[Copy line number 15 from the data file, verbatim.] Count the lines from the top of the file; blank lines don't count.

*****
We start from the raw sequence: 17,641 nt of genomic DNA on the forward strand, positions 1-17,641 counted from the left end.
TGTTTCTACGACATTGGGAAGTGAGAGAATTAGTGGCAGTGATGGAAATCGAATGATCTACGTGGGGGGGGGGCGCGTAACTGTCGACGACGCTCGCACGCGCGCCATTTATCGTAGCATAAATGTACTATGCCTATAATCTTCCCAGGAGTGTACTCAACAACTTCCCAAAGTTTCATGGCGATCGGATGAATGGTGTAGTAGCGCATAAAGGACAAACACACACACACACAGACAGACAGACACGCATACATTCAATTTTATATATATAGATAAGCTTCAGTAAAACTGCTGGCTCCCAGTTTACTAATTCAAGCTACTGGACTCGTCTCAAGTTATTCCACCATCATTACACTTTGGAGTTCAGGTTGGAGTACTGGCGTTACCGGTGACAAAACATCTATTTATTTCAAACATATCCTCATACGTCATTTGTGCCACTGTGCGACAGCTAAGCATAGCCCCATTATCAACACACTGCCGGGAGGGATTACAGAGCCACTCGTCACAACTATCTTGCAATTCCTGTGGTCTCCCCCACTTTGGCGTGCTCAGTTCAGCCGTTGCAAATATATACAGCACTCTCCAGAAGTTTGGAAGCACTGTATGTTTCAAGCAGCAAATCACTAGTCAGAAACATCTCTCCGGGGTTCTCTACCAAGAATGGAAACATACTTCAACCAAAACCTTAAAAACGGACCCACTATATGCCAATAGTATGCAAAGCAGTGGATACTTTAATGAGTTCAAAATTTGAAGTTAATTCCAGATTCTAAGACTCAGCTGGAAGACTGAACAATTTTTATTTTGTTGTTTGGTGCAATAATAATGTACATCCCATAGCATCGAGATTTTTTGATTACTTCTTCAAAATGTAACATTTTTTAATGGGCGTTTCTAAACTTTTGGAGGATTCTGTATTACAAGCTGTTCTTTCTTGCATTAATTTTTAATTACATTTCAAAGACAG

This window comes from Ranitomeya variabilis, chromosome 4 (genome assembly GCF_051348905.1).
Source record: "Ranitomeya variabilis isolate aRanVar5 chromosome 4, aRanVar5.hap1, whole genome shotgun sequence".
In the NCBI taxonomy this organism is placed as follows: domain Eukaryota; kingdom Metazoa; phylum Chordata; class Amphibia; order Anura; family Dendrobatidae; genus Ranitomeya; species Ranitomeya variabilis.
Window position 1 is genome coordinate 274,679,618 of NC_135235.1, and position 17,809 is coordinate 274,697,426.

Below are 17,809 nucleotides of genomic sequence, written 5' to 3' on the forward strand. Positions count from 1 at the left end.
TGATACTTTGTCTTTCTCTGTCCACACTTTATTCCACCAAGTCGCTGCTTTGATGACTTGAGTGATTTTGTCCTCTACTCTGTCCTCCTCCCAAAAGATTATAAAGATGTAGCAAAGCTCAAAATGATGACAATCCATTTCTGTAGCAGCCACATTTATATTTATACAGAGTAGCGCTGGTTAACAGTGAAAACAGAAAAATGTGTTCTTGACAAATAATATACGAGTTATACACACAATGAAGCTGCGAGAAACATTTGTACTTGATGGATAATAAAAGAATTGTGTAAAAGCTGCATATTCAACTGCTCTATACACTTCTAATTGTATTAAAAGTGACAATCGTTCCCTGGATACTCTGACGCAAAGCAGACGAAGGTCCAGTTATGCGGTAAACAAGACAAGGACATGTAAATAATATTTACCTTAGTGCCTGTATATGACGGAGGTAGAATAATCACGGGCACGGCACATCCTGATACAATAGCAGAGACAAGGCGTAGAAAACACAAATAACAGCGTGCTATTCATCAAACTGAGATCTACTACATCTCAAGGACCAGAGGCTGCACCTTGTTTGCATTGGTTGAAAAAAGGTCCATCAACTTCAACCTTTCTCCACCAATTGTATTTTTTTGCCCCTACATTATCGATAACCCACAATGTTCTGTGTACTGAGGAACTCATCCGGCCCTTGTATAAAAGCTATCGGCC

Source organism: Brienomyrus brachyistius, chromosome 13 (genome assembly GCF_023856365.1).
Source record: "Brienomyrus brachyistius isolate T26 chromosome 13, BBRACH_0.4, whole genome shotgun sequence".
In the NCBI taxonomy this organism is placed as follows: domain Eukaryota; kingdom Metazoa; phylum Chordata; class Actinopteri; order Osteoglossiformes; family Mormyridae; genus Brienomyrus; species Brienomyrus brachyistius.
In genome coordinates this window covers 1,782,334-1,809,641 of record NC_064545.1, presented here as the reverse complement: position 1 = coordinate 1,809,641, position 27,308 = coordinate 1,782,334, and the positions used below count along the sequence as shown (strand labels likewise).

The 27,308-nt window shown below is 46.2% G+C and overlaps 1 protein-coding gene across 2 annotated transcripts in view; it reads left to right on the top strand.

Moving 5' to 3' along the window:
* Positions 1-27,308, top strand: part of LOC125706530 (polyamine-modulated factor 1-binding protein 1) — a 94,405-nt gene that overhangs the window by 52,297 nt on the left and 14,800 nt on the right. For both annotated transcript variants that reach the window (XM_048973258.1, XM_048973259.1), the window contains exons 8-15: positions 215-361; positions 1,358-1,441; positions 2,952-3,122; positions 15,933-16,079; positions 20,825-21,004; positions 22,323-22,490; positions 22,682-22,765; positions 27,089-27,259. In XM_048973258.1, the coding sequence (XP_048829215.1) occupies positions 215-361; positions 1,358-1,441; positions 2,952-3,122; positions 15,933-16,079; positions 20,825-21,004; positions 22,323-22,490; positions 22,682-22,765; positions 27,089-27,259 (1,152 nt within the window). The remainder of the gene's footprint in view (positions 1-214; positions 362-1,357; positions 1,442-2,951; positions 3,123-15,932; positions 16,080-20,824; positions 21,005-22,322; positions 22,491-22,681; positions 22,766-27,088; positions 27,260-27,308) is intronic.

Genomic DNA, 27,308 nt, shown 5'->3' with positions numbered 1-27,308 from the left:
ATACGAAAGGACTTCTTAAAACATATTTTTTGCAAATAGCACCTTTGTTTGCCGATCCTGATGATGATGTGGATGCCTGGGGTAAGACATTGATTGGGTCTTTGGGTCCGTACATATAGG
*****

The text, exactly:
* Positions 1-27,308, top strand: part of LOC125706530 (polyamine-modulated factor 1-binding protein 1) — a 94,405-nt gene that overhangs the window by 52,297 nt on the left and 14,800 nt on the right. For both annotated transcript variants that reach the window (XM_048973258.1, XM_048973259.1), the window contains exons 8-15: positions 215-361; positions 1,358-1,441; positions 2,952-3,122; positions 15,933-16,079; positions 20,825-21,004; positions 22,323-22,490; positions 22,682-22,765; positions 27,089-27,259. In XM_048973258.1, the coding sequence (XP_048829215.1) occupies positions 215-361; positions 1,358-1,441; positions 2,952-3,122; positions 15,933-16,079; positions 20,825-21,004; positions 22,323-22,490; positions 22,682-22,765; positions 27,089-27,259 (1,152 nt within the window). The remainder of the gene's footprint in view (positions 1-214; positions 362-1,357; positions 1,442-2,951; positions 3,123-15,932; positions 16,080-20,824; positions 21,005-22,322; positions 22,491-22,681; positions 22,766-27,088; positions 27,260-27,308) is intronic.